This name was only meant to be a nickname or code name until their marketing teams could come up with something catchy.
The options presented were RadioWire or PAN (Personal Area Networking), and a full trademark searched couldn’t be conducted in time for launch of the new technology so Bluetooth won by default.
A name now synonymous with short range wireless technology. The logo is a combination of symbols from runes for Gormmson’s initials ᚼ and ᛒ.
What Were the First Accessories?
The first Bluetooth device was a wireless headset in 1999 by Ericcson, connected to an Ericcson mobile phone. It won “Best of show Technology Award” at COMDEX and was sought after as many countries were starting to ban talking and driving.
The first wireless headphones for music were developed around 2004, while the first Bluetooth mouse, keyboard, and printer came out in the early 2000s and the first Bluetooth-enabled MP3 player came out in 2003.
Who Owns the Technology?
Bluetooth technology is owned by the Bluetooth Special Interest Group (SIG). SIG is a not-for-profit trade association that was formed in 1998 by Ericsson, IBM, Intel, Nokia and Toshiba.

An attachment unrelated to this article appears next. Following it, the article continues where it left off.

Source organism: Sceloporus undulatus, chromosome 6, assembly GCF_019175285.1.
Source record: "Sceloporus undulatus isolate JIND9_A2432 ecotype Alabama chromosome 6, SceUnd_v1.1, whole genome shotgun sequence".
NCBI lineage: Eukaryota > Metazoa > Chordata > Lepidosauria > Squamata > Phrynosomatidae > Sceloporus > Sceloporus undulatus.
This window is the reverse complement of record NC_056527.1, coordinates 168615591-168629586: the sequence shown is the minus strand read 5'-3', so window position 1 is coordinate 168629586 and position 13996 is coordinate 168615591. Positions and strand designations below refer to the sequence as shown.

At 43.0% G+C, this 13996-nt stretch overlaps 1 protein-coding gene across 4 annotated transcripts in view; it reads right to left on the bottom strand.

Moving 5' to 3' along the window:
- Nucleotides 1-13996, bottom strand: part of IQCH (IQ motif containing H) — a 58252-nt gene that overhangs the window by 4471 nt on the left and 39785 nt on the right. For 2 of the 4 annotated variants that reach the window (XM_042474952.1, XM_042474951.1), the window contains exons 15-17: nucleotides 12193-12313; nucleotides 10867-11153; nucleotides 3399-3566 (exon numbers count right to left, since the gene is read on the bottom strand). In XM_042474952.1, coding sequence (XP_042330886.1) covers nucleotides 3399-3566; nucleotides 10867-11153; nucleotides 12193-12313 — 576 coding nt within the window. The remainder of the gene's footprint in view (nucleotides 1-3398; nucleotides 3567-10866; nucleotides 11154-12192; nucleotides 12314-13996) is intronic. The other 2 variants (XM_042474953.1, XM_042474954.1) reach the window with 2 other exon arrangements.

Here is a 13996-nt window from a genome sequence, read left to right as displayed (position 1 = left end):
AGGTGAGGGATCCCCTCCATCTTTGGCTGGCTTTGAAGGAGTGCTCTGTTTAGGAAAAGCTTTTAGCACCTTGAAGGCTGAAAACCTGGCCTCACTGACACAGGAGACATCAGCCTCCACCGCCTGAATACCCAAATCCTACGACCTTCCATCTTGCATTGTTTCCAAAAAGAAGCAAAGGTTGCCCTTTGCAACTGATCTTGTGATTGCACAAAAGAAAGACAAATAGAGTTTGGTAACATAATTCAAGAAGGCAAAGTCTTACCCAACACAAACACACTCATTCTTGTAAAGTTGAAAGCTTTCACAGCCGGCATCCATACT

SIG is responsible for promoting Bluetooth technology and overseeing its development. The Bluetooth SIG includes over 30,000 member companies, and the Bluetooth trademark is registered in more than 170 countries.
Bluetooth and EMF
Bluetooth falls into the same category as WIFI when it comes to electromagnetic radiation. It produces RF (radio frequency) waves at 2.4 GHz, which is a non ionizing form of radiation.
It switches frequencies hundreds of times per second and is constantly trying to pair with other Bluetooth devices, meaning the signal is constant as long as it’s turned on and coming from any number of devices around your home or in public.
Bluetooth is semi-permeable which means that the while the strength of the signal may be diminished when passing through obstacles, it is still possible for the signal to be picked up on the other side.
Some research states that it doesn’t have enough energy to harm our DNA while other research shows they can measure the effects on living organisms and has been linked to negative health effects.
Devices connected to this wireless technology are now being used constantly, think of the office manager or teenager with wireless Bluetooth earbuds in their ear all day long, with a wireless signal literally inside their head.
If you are currently using air pods or wireless headphones, please check out my air tube headsets page to switch to a safer option.
Is Bluetooth Harmful?
The answer to this questions depends on where you look and who you ask. The research is mixed and when it comes to the human health there is no definitive proof it causes harm. But at the same time there isn’t any definitive proof that there aren’t any potential risk to human health either.